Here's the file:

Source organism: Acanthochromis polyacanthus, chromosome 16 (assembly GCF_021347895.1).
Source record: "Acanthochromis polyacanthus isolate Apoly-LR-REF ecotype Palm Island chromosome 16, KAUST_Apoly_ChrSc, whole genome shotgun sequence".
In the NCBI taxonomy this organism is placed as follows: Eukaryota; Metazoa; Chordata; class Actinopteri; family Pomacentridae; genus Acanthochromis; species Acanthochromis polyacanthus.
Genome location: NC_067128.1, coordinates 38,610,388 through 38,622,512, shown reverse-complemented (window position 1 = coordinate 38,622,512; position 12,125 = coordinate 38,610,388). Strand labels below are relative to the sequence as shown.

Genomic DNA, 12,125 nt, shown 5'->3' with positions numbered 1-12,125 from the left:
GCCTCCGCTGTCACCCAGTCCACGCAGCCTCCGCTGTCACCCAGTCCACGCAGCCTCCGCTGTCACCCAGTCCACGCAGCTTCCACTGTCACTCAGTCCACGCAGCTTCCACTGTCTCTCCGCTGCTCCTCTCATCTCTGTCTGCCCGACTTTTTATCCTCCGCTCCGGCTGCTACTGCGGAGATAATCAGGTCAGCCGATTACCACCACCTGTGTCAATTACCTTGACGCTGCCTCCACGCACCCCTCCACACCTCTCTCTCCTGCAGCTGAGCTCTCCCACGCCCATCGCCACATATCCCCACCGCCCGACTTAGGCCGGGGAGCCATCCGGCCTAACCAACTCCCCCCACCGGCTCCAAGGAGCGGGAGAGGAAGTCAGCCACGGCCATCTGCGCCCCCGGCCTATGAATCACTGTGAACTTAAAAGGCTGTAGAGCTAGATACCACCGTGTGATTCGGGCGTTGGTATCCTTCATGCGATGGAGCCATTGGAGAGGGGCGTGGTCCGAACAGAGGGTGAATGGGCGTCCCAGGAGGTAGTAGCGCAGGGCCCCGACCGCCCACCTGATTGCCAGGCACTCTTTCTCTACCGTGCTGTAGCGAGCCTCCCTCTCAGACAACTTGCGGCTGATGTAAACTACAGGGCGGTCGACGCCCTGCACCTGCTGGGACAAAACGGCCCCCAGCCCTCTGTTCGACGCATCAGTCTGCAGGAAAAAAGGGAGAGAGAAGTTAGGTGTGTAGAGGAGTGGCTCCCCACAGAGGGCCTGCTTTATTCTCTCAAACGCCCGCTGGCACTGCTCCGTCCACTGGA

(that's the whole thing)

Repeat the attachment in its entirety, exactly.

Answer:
Source organism: Acanthochromis polyacanthus, chromosome 16 (assembly GCF_021347895.1).
Source record: "Acanthochromis polyacanthus isolate Apoly-LR-REF ecotype Palm Island chromosome 16, KAUST_Apoly_ChrSc, whole genome shotgun sequence".
In the NCBI taxonomy this organism is placed as follows: Eukaryota; Metazoa; Chordata; class Actinopteri; family Pomacentridae; genus Acanthochromis; species Acanthochromis polyacanthus.
Genome location: NC_067128.1, coordinates 38,610,388 through 38,622,512, shown reverse-complemented (window position 1 = coordinate 38,622,512; position 12,125 = coordinate 38,610,388). Strand labels below are relative to the sequence as shown.

Genomic DNA, 12,125 nt, shown 5'->3' with positions numbered 1-12,125 from the left:
GCCTCCGCTGTCACCCAGTCCACGCAGCCTCCGCTGTCACCCAGTCCACGCAGCCTCCGCTGTCACCCAGTCCACGCAGCTTCCACTGTCACTCAGTCCACGCAGCTTCCACTGTCTCTCCGCTGCTCCTCTCATCTCTGTCTGCCCGACTTTTTATCCTCCGCTCCGGCTGCTACTGCGGAGATAATCAGGTCAGCCGATTACCACCACCTGTGTCAATTACCTTGACGCTGCCTCCACGCACCCCTCCACACCTCTCTCTCCTGCAGCTGAGCTCTCCCACGCCCATCGCCACATATCCCCACCGCCCGACTTAGGCCGGGGAGCCATCCGGCCTAACCAACTCCCCCCACCGGCTCCAAGGAGCGGGAGAGGAAGTCAGCCACGGCCATCTGCGCCCCCGGCCTATGAATCACTGTGAACTTAAAAGGCTGTAGAGCTAGATACCACCGTGTGATTCGGGCGTTGGTATCCTTCATGCGATGGAGCCATTGGAGAGGGGCGTGGTCCGAACAGAGGGTGAATGGGCGTCCCAGGAGGTAGTAGCGCAGGGCCCCGACCGCCCACCTGATTGCCAGGCACTCTTTCTCTACCGTGCTGTAGCGAGCCTCCCTCTCAGACAACTTGCGGCTGATGTAAACTACAGGGCGGTCGACGCCCTGCACCTGCTGGGACAAAACGGCCCCCAGCCCTCTGTTCGACGCATCAGTCTGCAGGAAAAAAGGGAGAGAGAAGTTAGGTGTGTAGAGGAGTGGCTCCCCACAGAGGGCCTGCTTTATTCTCTCAAACGCCCGCTGGCACTGCTCCGTCCACTGGA